They told me he was scared, they told me he was quiet, they told me could be aggressive….. but I really wasn’t prepared for the poor baby that arrived one sunny Sunday afternoon. Helen (a wonderful Cat Protection volunteer) temporarily fostered him before bringing him to us neutered and in desperate need of socialising.
His wide eyes darted around the room through the mesh of the cat carrier while Helen filled us in on what we could expect. After looking after him for two weeks she hadn’t been able to get a good look at him. The only time there was any sign of him even being there was in the evening when every one had gone to bed and the house was silent. They would then hear him come out to play and eat. If they went anywhere near the room he disappeared. Despite all of her efforts he refused to be coaxed out and she had had to prise him from underneath a wardrobe to get him to us, unfortunately for her, resulting in blood being drawn.
He was eight months old and had been separated from his mother (the only companion he had ever known) to be handed to the Cats Protection. His trauma was blindingly obvious as he hypoventilated and searched for a hiding place from the captivity of the carry cage.
Luckily physically he was in perfect shape and had been given the all clear from the vets, that was at least, one less thing to worry about. Dealing with his mental trauma however was on a level I had not experienced before.
Settling In – Or Not!
After his release from the carrier, Darwin or, as was his name at the time Misty (his previous owners had though him to be female) shot out and into the cat igloo which was ready for him and oh boy was he fast! Maybe we should have renamed him Usain instead of Darwin, I couldn’t have caught him if I’d tried, anyway, it was pretty much what we expected him to do, it was the darkest and most enclosed space in the room. We put food and water out and decided the best move was to let him settle and get used to this strange new place he had found himself in.
I checked on him before bed and he was still in there. He hadn’t touched the food and didn’t seem to have moved. OK I thought, it’s going to take him a while but it’s all going to be fine. I then took myself off to bed feeling positive about the next day………….. I couldn’t have been more wrong.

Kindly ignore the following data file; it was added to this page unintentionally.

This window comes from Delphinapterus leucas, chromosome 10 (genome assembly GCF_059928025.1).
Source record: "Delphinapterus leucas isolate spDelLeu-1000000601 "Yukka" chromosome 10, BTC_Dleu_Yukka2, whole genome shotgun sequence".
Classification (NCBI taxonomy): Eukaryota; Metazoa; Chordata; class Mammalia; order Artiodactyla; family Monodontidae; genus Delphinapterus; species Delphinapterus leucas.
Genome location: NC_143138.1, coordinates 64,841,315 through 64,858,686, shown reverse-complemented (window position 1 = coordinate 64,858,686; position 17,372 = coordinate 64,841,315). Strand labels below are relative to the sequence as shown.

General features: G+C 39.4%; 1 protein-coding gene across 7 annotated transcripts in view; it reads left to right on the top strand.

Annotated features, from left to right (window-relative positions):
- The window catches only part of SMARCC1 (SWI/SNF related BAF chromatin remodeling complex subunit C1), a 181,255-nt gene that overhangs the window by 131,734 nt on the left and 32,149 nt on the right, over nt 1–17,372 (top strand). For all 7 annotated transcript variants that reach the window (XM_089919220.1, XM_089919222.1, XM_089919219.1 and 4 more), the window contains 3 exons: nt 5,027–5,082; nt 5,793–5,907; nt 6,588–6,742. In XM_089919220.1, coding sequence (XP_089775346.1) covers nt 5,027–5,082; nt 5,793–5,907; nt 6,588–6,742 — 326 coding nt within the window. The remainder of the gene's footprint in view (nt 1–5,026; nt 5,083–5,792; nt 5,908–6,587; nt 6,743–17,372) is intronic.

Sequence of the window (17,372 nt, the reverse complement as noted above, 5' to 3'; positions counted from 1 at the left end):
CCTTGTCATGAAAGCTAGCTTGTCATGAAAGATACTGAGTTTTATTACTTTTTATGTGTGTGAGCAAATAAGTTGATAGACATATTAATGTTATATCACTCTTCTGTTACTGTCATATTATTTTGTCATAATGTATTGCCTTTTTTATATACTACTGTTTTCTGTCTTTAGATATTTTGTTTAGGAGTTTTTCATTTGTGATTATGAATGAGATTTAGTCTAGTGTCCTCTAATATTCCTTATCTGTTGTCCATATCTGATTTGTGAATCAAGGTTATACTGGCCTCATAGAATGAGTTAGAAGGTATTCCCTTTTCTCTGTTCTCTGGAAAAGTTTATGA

Day 1 – Most Certainly the Worst Day
The next morning I chirpily opened the door and was ecstatic to find all of the food eaten. I peeped into the igloo, just to make sure he was alright and to my horror he wasn’t in there. In fact he was no longer in the utility!!!
Where the heck was he, the utility is small (I mean really small) and the door had been shut! The door to the adjoining toilet had also been shut the night before and was still shut! I decided to check there first and no there was no sign of him. By this time it was me that was hyperventilating, there was absolutely no where else he could be. My heart pounded as I imagined having to explain to CP that the cat had simply disappeared into thin air! Yep it was sure to be the end of my cat fostering days………… Then I spotted the end of his tail slightly protruding from behind the toilet outlet pipe. I stared in disbelief as there was simply not enough room for him to have squeezed in there, the space between the pipe and wall was tiny, but squeezed he had. On top of that he had managed somehow to open the door then close it behind him! I gingerly approached him and for a horrible moment thought he had managed to suffocate himself in his attempt to escape. I couldn’t leave him there, it was cold, damp and the most unhealthy place for him to try and hide. On closer inspection I reassured myself he was definitely still breathing!…but I couldn’t see any way of getting him out. I gently tried sliding my fingers between him and the pipe to ease him out but there wasn’t a millimeter to spare. After 20 minutes of trying different procedures, positions and techniques I was at my wits end. I honestly thought I was going to have to phone the fire brigade…… They do rescue cats don’t they?